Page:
Gays Gain Golden Globes

Gay-inclusive shows and films make strides at the ceremony

For those who were able to evaluate the show beyond caustically funny Ricky Gervais’ verbal scathing, the 68th Annual Golden Globes honored a variety of gays and lesbians—on the small screen, the big screen and in real life.

The gay-friendly TV series Glee earned three big nods. Chris Colfer, in a moving acceptance speech that left many in the audience in tears, celebrated his first-ever win for Best Performance by an Actor in a Supporting Role for his work as gay student Kurt Hummel. “To all the amazing kids that watch our show and the kids that our show celebrates, who are constantly told ‘no’ by the people in their environments, by bullies at school that they can’t be who they are or have what they want because of who they are…well, screw that, kids,” Colfer said.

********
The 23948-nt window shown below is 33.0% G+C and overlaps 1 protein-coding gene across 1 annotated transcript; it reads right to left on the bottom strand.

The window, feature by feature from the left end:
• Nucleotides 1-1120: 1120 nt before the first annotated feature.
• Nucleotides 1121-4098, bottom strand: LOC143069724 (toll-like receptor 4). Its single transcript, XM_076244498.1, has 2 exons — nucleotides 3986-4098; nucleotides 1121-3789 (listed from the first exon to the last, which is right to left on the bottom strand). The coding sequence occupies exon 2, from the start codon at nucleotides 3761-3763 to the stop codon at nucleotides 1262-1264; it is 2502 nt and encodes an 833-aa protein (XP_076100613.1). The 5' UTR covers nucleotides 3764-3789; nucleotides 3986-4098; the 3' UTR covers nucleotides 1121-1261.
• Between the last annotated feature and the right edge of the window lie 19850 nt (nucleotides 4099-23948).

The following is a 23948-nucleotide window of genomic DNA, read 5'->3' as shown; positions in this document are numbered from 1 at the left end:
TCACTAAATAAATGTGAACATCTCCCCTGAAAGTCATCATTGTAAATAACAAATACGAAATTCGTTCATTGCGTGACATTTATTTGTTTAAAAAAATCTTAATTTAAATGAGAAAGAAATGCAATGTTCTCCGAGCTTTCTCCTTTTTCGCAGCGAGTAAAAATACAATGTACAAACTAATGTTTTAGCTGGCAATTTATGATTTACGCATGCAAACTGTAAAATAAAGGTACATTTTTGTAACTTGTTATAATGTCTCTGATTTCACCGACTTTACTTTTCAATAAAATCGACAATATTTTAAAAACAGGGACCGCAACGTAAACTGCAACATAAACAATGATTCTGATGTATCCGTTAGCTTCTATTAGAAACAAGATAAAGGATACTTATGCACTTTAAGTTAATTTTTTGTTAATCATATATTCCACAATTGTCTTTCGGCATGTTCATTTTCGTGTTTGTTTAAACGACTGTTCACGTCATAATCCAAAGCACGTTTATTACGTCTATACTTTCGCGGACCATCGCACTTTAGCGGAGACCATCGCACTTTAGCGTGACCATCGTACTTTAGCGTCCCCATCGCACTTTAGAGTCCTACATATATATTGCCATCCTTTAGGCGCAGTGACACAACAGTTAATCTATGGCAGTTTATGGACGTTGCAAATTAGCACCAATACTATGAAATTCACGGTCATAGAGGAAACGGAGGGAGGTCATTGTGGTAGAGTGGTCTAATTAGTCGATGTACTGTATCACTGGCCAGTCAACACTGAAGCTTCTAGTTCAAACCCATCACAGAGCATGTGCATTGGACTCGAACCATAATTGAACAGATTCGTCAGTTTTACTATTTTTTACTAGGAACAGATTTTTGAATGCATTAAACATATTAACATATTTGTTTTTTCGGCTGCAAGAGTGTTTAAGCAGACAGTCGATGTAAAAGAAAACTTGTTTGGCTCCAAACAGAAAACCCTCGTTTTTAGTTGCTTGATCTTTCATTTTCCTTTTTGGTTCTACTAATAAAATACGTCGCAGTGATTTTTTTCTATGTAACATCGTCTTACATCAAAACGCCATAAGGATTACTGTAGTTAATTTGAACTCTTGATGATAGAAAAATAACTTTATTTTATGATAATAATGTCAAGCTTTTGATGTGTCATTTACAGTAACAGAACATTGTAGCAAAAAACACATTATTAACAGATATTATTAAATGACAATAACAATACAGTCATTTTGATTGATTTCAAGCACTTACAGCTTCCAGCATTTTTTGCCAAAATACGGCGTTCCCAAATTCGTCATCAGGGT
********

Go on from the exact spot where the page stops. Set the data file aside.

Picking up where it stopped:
A bit later in the broadcast, Jane Lynch’s portrayal of Glee’s acerbic gym teacher Sue Sylvester earned her the Golden Globe for Best Performance by an Actress in a Supporting Role. The show also won for Best Television Series – Comedy.

Other gay-inclusive TV nominees included The Good Wife in the Best Series – Drama category and Modern Family for Best Series – Comedy.

In the awards’ film component, lesbian director Lisa Cholodenko’s film The Kids Are All Right was all over the ballot. Annette Bening’s turn as the spurned lesbian mom got her the trophy for Best Actress, while the critically acclaimed film—garnering Oscar buzz for its unconventional plot and stellar performances—won the Golden Globe for Best Picture – Musical or Comedy. Cholodenko and co-writer Stuart Blumberg were also nominated for Best Screenplay – Motion Picture, and Julianne Moore was nominated for Best Performance by an Actress in a Motion Picture – Comedy or Musical for her role as Bening’s on-screen partner.

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